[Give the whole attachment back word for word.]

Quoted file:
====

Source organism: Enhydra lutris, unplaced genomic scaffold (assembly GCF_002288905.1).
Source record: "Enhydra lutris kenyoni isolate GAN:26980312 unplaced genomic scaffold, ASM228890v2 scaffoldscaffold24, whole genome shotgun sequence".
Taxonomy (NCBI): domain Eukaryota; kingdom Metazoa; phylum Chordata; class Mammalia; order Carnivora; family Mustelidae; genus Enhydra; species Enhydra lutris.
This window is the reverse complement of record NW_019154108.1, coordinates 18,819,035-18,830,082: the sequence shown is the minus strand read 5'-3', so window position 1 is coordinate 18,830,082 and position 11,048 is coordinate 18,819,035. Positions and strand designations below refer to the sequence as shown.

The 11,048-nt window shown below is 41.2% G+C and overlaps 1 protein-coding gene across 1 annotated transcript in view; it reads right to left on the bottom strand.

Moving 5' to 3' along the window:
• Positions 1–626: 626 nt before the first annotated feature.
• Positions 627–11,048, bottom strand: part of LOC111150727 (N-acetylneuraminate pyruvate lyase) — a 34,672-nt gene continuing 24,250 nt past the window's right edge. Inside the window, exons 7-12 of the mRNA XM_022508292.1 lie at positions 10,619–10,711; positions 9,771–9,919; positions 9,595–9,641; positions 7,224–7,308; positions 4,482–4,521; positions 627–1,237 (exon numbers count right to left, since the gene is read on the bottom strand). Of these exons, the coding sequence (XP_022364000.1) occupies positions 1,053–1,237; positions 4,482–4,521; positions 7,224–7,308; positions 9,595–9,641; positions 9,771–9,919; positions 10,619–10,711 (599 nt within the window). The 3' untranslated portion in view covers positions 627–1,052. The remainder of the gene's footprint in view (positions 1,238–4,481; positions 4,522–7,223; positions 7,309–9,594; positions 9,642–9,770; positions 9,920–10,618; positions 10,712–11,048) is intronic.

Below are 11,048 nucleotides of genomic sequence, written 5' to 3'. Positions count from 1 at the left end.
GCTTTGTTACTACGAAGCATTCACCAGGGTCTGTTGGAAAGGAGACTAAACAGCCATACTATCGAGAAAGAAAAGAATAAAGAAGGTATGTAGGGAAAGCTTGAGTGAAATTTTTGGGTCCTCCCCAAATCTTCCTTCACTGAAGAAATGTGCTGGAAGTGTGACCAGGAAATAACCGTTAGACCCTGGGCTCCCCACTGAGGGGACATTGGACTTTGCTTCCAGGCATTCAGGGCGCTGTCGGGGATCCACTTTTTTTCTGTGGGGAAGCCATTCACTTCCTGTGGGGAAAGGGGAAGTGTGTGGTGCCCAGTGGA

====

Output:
Source organism: Enhydra lutris, unplaced genomic scaffold (assembly GCF_002288905.1).
Source record: "Enhydra lutris kenyoni isolate GAN:26980312 unplaced genomic scaffold, ASM228890v2 scaffoldscaffold24, whole genome shotgun sequence".
Taxonomy (NCBI): domain Eukaryota; kingdom Metazoa; phylum Chordata; class Mammalia; order Carnivora; family Mustelidae; genus Enhydra; species Enhydra lutris.
This window is the reverse complement of record NW_019154108.1, coordinates 18,819,035-18,830,082: the sequence shown is the minus strand read 5'-3', so window position 1 is coordinate 18,830,082 and position 11,048 is coordinate 18,819,035. Positions and strand designations below refer to the sequence as shown.

The 11,048-nt window shown below is 41.2% G+C and overlaps 1 protein-coding gene across 1 annotated transcript in view; it reads right to left on the bottom strand.

Moving 5' to 3' along the window:
• Positions 1–626: 626 nt before the first annotated feature.
• Positions 627–11,048, bottom strand: part of LOC111150727 (N-acetylneuraminate pyruvate lyase) — a 34,672-nt gene continuing 24,250 nt past the window's right edge. Inside the window, exons 7-12 of the mRNA XM_022508292.1 lie at positions 10,619–10,711; positions 9,771–9,919; positions 9,595–9,641; positions 7,224–7,308; positions 4,482–4,521; positions 627–1,237 (exon numbers count right to left, since the gene is read on the bottom strand). Of these exons, the coding sequence (XP_022364000.1) occupies positions 1,053–1,237; positions 4,482–4,521; positions 7,224–7,308; positions 9,595–9,641; positions 9,771–9,919; positions 10,619–10,711 (599 nt within the window). The 3' untranslated portion in view covers positions 627–1,052. The remainder of the gene's footprint in view (positions 1,238–4,481; positions 4,522–7,223; positions 7,309–9,594; positions 9,642–9,770; positions 9,920–10,618; positions 10,712–11,048) is intronic.

Below are 11,048 nucleotides of genomic sequence, written 5' to 3'. Positions count from 1 at the left end.
GCTTTGTTACTACGAAGCATTCACCAGGGTCTGTTGGAAAGGAGACTAAACAGCCATACTATCGAGAAAGAAAAGAATAAAGAAGGTATGTAGGGAAAGCTTGAGTGAAATTTTTGGGTCCTCCCCAAATCTTCCTTCACTGAAGAAATGTGCTGGAAGTGTGACCAGGAAATAACCGTTAGACCCTGGGCTCCCCACTGAGGGGACATTGGACTTTGCTTCCAGGCATTCAGGGCGCTGTCGGGGATCCACTTTTTTTCTGTGGGGAAGCCATTCACTTCCTGTGGGGAAAGGGGAAGTGTGTGGTGCCCAGTGGA